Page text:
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What Star Corey Stoll Wants To See For His Character In A Many Saints Of Newark Sequel - Exclusive

More than 14 years after the 86th and final episode of "The Sopranos," fans are finally getting a long-anticipated fix of the classic mob series through "The Many Saints of Newark." The prequel movie, set in New Jersey in the late 1960s and early 1970s, looks back at the formative years of New Jersey mob boss Tony Soprano. However, the feature mostly centers around the tragic plight of Richard "Dickie" Moltisanti (Alessandro Nivola), a DiMeo crime family heavy who mentors Tony as a young boy through his teen years. 

In an emotional bit of casting, Michael Gandolfini stars as a young Tony, depicting the early years of the character made legendary in the HBO series by his late father, James Gandolfini. Gandolfini isn't the only actor to play the young version of a "Sopranos" character. Vera Farmiga steps into the shoes of Livia Soprano, while Billy Magnussen and John Magaro play DiMeo family crew members Paulie Walnuts and Silvio Dante, respectively. 

Esteemed actor Corey Stoll also appears in the cast, playing the pivotal role of Corrado John Soprano Jr., affectionately known to the family as "Uncle Junior." As part of an exclusive interview with Looper, Stoll opens up about Uncle Junior's story in a sequel to "The Many Saints of Newark," and specifically, what narrative beats he'd like the character's sequel arc to hit.

Corey Stoll would like to further examine Uncle Junior's relationship with Johnny Boy

In addition to the younger iterations of several characters featured in "The Sopranos," "The Many Saints of Newark" examines the back story of Giovanni "Johnny Boy" Soprano, the husband of Livia, brother of Uncle Junior, and of course, father of Tony. The character, who appeared in "The Sopranos" through brief flashbacks and dream sequences, is played by acclaimed actor John Bernthal in the prequel movie.

Because several decades separate "The Many Saints of Newark" and "The Sopranos," cast members from the prequel, including Corey Stoll, are game to play their characters again should the film yield any sequels. Speaking to Looper, Stoll says that if any sequels come to pass, he would like to see what sort of events unfold from his actions. Furthermore, the actor hopes to look deeper into the relationship between Uncle Junior and Johnny Boy before his brother meets an untimely demise.

"Without giving spoilers away about the end of this movie, even though we know what my character did, somebody else has to get blamed for it. And so, we need to go to war to avenge that, and I think that's a whole other world," Stoll ponders. "And what happens to Johnny Boy? We know that he dies, and I would really love to see the conclusion of that relationship because I think Johnny and Corrado's brotherhood is very fraught."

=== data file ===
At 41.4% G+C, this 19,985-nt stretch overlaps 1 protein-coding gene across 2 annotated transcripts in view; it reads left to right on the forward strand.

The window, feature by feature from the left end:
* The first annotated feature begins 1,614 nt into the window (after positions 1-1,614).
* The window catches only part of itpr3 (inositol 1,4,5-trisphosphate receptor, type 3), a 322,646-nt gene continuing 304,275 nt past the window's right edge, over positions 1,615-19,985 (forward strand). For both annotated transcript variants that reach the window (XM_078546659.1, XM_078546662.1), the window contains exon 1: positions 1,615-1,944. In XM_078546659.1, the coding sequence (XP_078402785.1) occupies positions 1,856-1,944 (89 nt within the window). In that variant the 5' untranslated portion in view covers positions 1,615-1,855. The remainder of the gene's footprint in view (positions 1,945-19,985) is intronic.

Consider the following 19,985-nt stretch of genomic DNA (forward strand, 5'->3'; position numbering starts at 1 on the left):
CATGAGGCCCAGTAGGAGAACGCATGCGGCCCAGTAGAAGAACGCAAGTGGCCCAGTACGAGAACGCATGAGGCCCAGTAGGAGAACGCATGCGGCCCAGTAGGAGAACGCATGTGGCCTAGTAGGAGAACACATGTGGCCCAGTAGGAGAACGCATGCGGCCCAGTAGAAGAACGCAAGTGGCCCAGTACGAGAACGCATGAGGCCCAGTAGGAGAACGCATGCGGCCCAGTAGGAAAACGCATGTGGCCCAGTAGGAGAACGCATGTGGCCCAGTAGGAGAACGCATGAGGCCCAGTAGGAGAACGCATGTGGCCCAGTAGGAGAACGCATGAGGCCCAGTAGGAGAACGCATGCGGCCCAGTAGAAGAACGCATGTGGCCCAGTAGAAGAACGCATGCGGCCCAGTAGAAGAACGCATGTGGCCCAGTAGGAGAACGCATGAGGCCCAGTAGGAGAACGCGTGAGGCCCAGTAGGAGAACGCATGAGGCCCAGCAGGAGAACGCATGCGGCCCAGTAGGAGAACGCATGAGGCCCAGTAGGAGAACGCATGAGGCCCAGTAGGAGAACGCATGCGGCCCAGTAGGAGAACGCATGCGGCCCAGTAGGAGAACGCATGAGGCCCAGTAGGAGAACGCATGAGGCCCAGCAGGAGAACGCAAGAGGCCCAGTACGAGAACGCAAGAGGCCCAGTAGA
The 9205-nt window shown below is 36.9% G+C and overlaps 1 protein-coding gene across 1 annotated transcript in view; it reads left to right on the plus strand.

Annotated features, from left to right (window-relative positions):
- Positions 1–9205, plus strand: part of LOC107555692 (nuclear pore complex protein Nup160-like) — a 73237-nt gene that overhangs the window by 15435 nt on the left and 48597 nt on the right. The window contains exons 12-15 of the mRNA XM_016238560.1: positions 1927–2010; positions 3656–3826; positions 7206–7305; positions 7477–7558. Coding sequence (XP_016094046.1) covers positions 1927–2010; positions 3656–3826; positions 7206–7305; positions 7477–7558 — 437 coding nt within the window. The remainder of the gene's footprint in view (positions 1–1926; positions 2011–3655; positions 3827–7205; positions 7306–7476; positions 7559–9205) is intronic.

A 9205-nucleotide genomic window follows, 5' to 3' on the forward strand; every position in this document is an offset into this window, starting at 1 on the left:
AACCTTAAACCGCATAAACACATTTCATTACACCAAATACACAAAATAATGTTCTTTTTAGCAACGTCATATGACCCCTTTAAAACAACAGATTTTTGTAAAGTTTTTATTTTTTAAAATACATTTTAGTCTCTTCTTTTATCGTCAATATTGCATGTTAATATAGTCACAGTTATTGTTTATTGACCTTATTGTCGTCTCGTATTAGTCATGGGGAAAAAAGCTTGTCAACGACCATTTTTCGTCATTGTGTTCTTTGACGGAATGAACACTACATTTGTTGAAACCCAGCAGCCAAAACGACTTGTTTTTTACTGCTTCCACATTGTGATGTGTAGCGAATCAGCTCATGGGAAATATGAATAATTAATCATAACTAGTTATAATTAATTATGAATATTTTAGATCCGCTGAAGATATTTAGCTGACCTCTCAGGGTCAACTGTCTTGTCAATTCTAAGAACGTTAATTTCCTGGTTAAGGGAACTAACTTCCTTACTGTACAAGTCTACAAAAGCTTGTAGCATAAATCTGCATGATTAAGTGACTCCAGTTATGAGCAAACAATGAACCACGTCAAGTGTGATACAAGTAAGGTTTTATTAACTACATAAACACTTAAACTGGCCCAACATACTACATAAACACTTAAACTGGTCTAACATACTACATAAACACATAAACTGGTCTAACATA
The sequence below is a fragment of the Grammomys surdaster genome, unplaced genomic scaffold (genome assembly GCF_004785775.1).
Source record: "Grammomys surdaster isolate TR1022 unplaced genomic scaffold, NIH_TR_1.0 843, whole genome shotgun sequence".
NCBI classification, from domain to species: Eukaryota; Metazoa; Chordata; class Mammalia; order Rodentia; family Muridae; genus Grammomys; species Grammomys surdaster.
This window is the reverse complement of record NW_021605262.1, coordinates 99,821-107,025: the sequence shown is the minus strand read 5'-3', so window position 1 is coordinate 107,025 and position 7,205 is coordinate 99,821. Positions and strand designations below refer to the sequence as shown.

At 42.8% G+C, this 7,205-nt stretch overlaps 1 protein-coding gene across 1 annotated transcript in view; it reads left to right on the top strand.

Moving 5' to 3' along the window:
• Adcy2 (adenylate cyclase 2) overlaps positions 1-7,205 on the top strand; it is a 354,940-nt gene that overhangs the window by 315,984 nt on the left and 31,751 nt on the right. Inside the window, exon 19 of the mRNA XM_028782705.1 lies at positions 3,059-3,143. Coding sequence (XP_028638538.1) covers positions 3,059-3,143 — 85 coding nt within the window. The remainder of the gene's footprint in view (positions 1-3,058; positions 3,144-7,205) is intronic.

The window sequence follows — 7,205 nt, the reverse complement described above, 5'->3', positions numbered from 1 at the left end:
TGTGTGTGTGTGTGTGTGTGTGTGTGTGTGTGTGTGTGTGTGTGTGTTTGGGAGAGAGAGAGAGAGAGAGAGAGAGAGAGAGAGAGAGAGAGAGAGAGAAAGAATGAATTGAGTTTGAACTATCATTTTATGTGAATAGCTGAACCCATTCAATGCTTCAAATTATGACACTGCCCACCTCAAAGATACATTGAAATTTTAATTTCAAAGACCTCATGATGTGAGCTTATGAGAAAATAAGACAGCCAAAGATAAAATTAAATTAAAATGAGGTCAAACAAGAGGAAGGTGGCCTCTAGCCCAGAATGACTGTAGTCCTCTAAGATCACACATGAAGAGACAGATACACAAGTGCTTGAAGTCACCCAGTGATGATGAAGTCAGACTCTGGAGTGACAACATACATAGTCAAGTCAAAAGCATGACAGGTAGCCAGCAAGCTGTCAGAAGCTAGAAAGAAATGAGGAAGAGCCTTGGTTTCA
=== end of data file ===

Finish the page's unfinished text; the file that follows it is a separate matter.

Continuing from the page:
Corey Stoll wants to examine Junior's resentment for Johnny Boy

What makes Johnny Boy's character interesting in "The Sopranos" is that, apart from flashback scenes, he is largely a memory for Uncle Junior (Dominic Chianese). Intriguingly, Corey Stoll believes those memories are up for interpretation.

"In the original series, Junior speaks nothing but good things about his younger brother," Stoll says. "But there's a tension there in that since Junior is supposed to be the leader — he's the older brother, and he's taking orders from his younger brother — no matter how much he sort of worships him... and that's the way he really speaks of him worshipfully in the series. There's got to be a lot of resentment there. So, how does that relationship conclude? I think that would be really fun to play, and it would be just fun to do more stuff with Jon Bernthal. I think he is just fantastic."

Corey Stoll is fascinated by the family dynamic in the mob genre

Whether it be Francis Ford Coppola's "The Godfather" trilogy or Martin Scorsese's "Goodfellas," many mob movies include an examination of the family dynamic. The deep look at family ties within mob families on screen is one of the reasons Corey Stoll says he's so fascinated with the genre, and he believes what David Chase did in creating "The Sopranos" exemplifies that.

"I think with 'The Sopranos' and other movies like it, what 'The Sopranos' really perfected was how these different families interact with each other, and how you can have these violent reactions to your real family, and deep, emotional feelings for your crime family — and how it all sort of gets mixed up," Stoll explains. "I thought that's so rich, and the stakes are obviously so high because these are murderers... and people do die."

"The Many Saints of Newark" is now playing in theaters and streaming exclusively on HBO Max until October 31.